New Moon rear light uses 50 LEDs to push out 100 lumens

Moon’s new light range uses a large number of small LEDs to increase lighting intensity and visual impact

Nebula rear light has 50 LEDs

Moon produces a well-regarded range lights including front light options with high light output for riding in unlit areas and off-road and front and rear lights for commuters and back up blinkies.

>>> Best front lights for under £100

Moon's lights are sold via Raleigh (opens in new tab) in the UK, with its new 2016 range about to launch in shops and we’ve details of the flagship Nebula rear light. The Nebula uses a ring of 50 of the latest generation of LEDs, which uses a technology called Chip On Board. The total light output is 100 lumens, although being spread out this is less of an eyeful than you might expect, whilst still being very visible and also providing good side visibility.

Wide beam area and good side visibility make sure you're seen

Wide beam area and good side visibility make sure you're seen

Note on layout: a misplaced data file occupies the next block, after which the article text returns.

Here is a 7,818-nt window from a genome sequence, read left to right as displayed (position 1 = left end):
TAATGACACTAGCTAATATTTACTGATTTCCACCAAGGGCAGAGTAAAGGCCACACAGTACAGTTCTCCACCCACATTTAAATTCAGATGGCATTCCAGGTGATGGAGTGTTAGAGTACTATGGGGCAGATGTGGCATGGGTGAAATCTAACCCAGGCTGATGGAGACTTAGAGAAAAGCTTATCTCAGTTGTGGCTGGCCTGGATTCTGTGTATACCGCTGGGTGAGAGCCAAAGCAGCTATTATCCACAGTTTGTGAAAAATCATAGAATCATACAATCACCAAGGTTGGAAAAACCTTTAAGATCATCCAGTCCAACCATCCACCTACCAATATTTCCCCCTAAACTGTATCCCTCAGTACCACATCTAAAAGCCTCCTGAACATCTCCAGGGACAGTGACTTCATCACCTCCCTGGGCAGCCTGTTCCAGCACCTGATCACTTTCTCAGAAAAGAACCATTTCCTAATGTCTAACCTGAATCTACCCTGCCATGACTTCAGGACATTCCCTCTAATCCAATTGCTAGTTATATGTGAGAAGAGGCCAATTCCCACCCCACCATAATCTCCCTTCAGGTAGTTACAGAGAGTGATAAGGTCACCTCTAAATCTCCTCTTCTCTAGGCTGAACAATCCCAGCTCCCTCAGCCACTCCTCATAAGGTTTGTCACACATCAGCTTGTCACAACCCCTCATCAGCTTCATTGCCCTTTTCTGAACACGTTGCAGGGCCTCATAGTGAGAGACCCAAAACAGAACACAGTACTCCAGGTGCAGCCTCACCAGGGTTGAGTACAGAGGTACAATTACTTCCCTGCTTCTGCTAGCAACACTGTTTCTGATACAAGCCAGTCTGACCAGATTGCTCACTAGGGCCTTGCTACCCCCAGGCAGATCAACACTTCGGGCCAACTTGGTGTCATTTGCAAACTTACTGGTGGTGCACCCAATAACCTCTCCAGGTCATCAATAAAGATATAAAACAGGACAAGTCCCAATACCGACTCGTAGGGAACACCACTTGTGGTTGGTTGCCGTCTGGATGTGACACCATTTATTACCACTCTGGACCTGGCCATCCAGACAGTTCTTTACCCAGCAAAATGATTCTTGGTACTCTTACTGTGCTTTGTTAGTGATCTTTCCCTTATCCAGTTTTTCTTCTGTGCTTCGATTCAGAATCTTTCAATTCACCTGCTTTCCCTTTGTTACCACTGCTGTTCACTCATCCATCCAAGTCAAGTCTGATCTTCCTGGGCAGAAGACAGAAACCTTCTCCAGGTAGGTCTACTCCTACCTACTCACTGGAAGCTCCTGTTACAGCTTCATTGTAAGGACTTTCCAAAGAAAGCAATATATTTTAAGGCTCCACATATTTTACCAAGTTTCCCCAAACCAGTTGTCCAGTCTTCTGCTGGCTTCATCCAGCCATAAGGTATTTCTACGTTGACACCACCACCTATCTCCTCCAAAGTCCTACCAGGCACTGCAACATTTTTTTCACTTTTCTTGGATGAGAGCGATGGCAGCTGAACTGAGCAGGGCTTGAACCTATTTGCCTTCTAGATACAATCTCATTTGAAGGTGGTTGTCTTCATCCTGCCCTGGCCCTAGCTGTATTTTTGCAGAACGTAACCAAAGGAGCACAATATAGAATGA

The angle of directly visible lighting extends to 60 degrees and the rear light can be seen across a total angle of 270 degrees. There are eight lighting modes controlled by the single centrally placed press switch. The light has a 3800 mAh battery which is recharged via a water-resistant USB port and there’s a cut-out when the battery is fully charged.

>>> Cycling lights buyer's guide

Claimed run time with constant light settings maxes out at 7.5 hours on Low setting, with Standard giving a run time of 3 hours 30 minutes. High gives 2 hours 15 minutes, while switch to the full 100 lumens in Overdrive and the battery willl last for a claimed 1 hour 10 minutes. There are four flashing modes with run times between 20 hours plus and a minimum of 2 hours when running on the full 100 lumens.

Universal bracket can be fitted anywhere and used for front and rear lights

Universal bracket can be fitted anywhere and used for front and rear lights

The Nebula comes with a quick release universal bracket and a quick release saddle rail bracket, so that it can be attached to the bike in a variety of positions. Recommended retail price is £45.99.

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Paul Norman

Paul started writing for Cycling Weekly in 2015, covering cycling tech, new bikes and product testing. Since then, he’s reviewed hundreds of bikes and thousands of other pieces of cycling equipment for the magazine and the Cycling Weekly website.

He’s been cycling for a lot longer than that though and his travels by bike have taken him all around Europe and to California. He’s been riding gravel since before gravel bikes existed too, riding a cyclocross bike through the Chilterns and along the South Downs.